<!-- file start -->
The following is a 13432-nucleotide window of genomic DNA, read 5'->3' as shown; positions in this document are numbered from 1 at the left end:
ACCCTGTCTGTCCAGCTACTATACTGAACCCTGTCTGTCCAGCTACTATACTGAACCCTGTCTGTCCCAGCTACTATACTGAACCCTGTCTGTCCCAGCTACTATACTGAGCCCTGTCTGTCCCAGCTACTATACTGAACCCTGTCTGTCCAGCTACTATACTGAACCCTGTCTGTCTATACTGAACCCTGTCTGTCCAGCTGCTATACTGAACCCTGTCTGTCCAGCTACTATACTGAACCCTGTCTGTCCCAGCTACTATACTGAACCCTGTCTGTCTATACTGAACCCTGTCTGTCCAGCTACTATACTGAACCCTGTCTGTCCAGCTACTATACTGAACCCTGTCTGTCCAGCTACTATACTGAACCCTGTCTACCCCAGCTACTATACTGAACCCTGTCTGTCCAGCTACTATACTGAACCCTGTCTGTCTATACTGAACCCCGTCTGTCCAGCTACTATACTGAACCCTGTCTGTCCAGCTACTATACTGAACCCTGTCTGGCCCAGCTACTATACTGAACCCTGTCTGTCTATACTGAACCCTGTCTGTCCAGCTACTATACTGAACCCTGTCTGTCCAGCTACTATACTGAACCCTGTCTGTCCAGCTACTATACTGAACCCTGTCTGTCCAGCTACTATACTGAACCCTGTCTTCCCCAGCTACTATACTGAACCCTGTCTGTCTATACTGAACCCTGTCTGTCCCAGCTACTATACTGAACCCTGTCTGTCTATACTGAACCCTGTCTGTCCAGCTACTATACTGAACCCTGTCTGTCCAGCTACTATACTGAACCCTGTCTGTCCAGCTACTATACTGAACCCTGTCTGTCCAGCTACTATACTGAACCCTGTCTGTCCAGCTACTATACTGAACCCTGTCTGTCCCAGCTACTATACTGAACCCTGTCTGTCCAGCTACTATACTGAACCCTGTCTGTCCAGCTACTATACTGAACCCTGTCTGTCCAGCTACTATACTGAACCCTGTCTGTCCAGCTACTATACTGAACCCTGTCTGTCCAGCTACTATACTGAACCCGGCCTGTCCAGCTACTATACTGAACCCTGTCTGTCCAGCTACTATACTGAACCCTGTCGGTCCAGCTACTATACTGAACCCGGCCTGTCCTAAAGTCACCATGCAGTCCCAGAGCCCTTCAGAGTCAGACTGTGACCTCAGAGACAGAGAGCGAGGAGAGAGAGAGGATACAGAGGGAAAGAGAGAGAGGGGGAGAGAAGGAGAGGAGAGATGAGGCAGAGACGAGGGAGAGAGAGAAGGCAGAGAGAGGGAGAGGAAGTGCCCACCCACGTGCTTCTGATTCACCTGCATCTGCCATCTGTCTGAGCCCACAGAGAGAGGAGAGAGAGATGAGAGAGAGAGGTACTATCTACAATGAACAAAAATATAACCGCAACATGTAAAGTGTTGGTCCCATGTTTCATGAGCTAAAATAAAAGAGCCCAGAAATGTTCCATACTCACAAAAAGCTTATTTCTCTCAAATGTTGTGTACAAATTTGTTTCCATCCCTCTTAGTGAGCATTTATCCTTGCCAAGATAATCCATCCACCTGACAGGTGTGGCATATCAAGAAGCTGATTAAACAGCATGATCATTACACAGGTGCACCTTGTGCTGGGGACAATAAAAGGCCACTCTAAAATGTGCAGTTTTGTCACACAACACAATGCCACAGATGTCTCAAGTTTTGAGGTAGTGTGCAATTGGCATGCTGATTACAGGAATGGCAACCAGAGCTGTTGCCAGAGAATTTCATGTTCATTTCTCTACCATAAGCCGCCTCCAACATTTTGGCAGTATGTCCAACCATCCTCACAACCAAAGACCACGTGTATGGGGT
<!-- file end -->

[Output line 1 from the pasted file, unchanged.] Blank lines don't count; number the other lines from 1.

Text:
The following is a 13432-nucleotide window of genomic DNA, read 5'->3' as shown; positions in this document are numbered from 1 at the left end: